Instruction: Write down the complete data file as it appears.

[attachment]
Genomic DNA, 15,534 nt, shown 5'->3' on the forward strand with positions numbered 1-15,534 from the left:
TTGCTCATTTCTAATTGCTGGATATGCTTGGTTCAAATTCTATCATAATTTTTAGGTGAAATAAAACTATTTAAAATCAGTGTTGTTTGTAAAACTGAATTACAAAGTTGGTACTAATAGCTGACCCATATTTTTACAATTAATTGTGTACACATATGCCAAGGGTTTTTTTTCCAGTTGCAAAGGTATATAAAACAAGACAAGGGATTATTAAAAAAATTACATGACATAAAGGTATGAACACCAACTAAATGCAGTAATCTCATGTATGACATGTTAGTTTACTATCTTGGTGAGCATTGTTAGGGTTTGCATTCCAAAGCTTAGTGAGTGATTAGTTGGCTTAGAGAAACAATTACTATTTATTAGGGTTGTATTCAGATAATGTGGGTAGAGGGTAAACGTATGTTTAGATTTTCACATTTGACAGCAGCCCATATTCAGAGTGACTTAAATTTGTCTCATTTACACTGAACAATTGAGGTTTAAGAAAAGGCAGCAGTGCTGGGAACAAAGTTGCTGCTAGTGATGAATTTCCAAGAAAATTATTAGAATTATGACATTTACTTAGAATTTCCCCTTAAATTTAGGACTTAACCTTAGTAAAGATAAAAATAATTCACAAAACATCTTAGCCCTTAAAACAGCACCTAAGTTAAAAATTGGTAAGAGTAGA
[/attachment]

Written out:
Genomic DNA, 15,534 nt, shown 5'->3' on the forward strand with positions numbered 1-15,534 from the left:
TTGCTCATTTCTAATTGCTGGATATGCTTGGTTCAAATTCTATCATAATTTTTAGGTGAAATAAAACTATTTAAAATCAGTGTTGTTTGTAAAACTGAATTACAAAGTTGGTACTAATAGCTGACCCATATTTTTACAATTAATTGTGTACACATATGCCAAGGGTTTTTTTTCCAGTTGCAAAGGTATATAAAACAAGACAAGGGATTATTAAAAAAATTACATGACATAAAGGTATGAACACCAACTAAATGCAGTAATCTCATGTATGACATGTTAGTTTACTATCTTGGTGAGCATTGTTAGGGTTTGCATTCCAAAGCTTAGTGAGTGATTAGTTGGCTTAGAGAAACAATTACTATTTATTAGGGTTGTATTCAGATAATGTGGGTAGAGGGTAAACGTATGTTTAGATTTTCACATTTGACAGCAGCCCATATTCAGAGTGACTTAAATTTGTCTCATTTACACTGAACAATTGAGGTTTAAGAAAAGGCAGCAGTGCTGGGAACAAAGTTGCTGCTAGTGATGAATTTCCAAGAAAATTATTAGAATTATGACATTTACTTAGAATTTCCCCTTAAATTTAGGACTTAACCTTAGTAAAGATAAAAATAATTCACAAAACATCTTAGCCCTTAAAACAGCACCTAAGTTAAAAATTGGTAAGAGTAGA